Long Reads        


A Quincidental Remedy

A Quincidental Remedy

Existential dread, dilemma of identity, crisis of self; however you name it, my work has got me in a real funk recently, and not in a Tower of Power kind of way. I found myself nearly incapable of thinning out my carrots the other week; every tiny seedling became wasted potential personified (carrotified?) and I struggled to bring myself to discard them. After all, what was the point of planting them in the first place if they had no future? I got myself worried that this was a revelation of some long-hidden pro-life tendency but in retrospect I was probably just imprinting my own issues onto a root vegetable. You know, like totally normal well adjusted people do…

My normal defensive mechanism against the rising tide of what am I doing with my life usually involves extended conversations (rants?) with my housemate: an endlessly patient and sensible soul. He, however, is currently overseas and I’ve ended up looking for solace elsewhere.

Readers of this blog will have heard me rave about my local ‘buy nothing’ Facebook group before. It’s a group where people in a particular suburb or area give away unwanted items to other people in their community. You can also ask the group for items you want or need, and often someone will have just the thing you’re looking for. The overall aim is to reduce unnecessary consumerism (good for your pocket, good for the world) and build relationships that bridge the virtual and real world communities.

Recently someone on this page was giving away quinces that they had grown. Most comments from the group essentially boiled down to what’s a quince? so I put my hand up for the lot. At the time I thought it was just a few, and so rode my bike over to pick them up. Turns out, there were A LOT of quinces. My pannier bags were stretched to their limit, but I managed to wobble home in one piece.

Quinces are a bit of tricky fruit. They’re not nice to eat raw, and cooking them presents a number of challenges. They’re generally super knobbly so peeling can be tricky, and the flesh is super dense; I reckon it’s harder to chop a quince than through something like a pumpkin. This means that cooking them takes a loooong, looooong time. And, as the comments on the page proved, quinces aren’t that common so most people don’t know what to do with them.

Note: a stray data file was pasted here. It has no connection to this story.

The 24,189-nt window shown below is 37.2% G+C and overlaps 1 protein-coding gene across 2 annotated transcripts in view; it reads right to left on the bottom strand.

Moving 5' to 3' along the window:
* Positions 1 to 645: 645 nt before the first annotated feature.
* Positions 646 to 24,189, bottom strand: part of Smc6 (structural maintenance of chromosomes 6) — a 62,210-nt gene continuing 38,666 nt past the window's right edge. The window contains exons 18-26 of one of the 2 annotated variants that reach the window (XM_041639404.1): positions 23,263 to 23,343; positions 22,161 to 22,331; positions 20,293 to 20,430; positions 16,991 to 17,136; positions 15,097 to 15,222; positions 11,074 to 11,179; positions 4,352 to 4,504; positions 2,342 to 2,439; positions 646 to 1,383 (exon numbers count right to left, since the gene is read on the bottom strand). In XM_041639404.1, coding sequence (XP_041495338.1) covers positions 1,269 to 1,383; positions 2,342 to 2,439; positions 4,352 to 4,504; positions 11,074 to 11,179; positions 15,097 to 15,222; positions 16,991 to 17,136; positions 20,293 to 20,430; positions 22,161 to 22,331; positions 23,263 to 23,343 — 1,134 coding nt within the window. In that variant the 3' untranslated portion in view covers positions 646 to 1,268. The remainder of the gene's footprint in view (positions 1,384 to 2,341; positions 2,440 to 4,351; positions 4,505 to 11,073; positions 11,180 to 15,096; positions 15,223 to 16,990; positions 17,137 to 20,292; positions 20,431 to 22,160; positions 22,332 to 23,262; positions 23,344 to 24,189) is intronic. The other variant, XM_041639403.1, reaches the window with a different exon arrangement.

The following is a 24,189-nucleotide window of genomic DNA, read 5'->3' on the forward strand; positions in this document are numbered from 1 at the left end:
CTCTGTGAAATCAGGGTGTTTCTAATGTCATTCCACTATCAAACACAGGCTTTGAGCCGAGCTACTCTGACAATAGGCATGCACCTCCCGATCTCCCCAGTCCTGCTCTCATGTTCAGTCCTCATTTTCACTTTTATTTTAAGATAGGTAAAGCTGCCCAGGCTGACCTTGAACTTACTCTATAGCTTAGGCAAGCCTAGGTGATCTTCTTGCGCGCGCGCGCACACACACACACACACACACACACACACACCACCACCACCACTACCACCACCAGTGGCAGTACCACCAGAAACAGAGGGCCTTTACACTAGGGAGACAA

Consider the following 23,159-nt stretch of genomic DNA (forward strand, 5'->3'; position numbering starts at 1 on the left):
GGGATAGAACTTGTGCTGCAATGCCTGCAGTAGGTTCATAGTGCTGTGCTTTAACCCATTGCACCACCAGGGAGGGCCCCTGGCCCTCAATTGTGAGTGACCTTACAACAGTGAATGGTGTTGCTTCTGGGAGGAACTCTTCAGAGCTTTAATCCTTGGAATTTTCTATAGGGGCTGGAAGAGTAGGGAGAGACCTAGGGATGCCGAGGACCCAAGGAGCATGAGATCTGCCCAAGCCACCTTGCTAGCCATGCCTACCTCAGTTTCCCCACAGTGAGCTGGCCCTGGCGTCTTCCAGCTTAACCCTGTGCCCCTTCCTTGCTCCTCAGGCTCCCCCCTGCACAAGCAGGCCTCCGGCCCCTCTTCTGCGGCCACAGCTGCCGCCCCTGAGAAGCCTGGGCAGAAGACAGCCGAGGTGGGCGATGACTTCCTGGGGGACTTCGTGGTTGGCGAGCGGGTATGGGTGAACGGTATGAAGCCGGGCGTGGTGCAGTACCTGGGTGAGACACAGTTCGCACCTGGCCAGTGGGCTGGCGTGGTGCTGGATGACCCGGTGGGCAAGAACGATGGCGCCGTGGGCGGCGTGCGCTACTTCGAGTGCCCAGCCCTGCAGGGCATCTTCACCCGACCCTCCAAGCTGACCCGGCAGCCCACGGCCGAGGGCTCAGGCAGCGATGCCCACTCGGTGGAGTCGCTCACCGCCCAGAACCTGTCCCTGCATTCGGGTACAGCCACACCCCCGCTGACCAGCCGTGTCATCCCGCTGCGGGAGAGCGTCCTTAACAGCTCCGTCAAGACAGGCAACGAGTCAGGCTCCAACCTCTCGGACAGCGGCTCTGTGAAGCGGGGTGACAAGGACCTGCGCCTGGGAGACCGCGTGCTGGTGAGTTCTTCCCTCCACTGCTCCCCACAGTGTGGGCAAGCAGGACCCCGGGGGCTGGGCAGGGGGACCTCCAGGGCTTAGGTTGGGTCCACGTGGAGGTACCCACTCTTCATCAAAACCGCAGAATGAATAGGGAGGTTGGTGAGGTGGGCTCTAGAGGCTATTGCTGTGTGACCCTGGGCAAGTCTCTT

So that was a list of cons. Here are the pros.

Quinces are delicious. Even their smell is amazing; I’d rather have a bowl of fresh quinces than a vase of roses. As with many slow-cooking foods, quinces are worth the wait. The richness and complexity of flavour is pretty much unparalleled. Feel free to @ me if you disagree; I would love nothing more than to debate the merits of fruit with you. Quinces are also kind of magical. A strawberry jam will only ever taste like strawberries and sugar, but a quince jam will taste like apples, vanilla, citrus, cranberries… The transformation of furry, yellow skinned, pale fleshed lump to silky, smooth, rich red paste is wonderful to watch. And in a very practical sense, they have a high pectin content which makes ‘setting’ super easy.

It took many hours of peeling, chopping, cooking, boiling, bottling, scrubbing and Netflix binging, but the last of the quinces finally finished their transformation. So with my dining table covered in jars of jam and packets of paste, and my kitchen floor in desperate need of a good mop (this has been a real sticky business) it was time to return the transformed quinces back to the community.

Autumn is the BEST season in Canberra; once again I was going to say feel free to @ me but I honestly do not anticipate any pushback on this one. It was goddamn delightful to cycle around the streets of the Inner North with the trees all decked out in red and gold. I got to have a whole bunch of awesome interactions with people in my community; old friends and strangers. For some I was giving them a brand new taste I’ve never tried quince before! For others it was a favourite flavour I LOVE quince, it’s so nice to have something homemade. For me, it was a gift of connection and community. I found it extremely satisfying.

At the end of the day I cook for other people. I use food to build relationships and to show that I care for other people. I’ve been feeling unsure about my professional cheffing relationships recently so it’s been profoundly important to be able to have other meaningful interactions over a shared love of food and flavour.

The quinces may not have pulled me all the way out of my funk, but I’m definitely feeling better about the world.

For those interested in cooking with quinces, I’ll post some recipes and bits and bobs soon. I cannot guarantee that they’ll change your life, but at the very least they’ll be delicious.

If you’re looking for your own delightful corner of the internet you should definitely check out the Buy Nothing website where you can join your local community.

Recipe: Quince Jam, Jelly and Paste

In a Pickle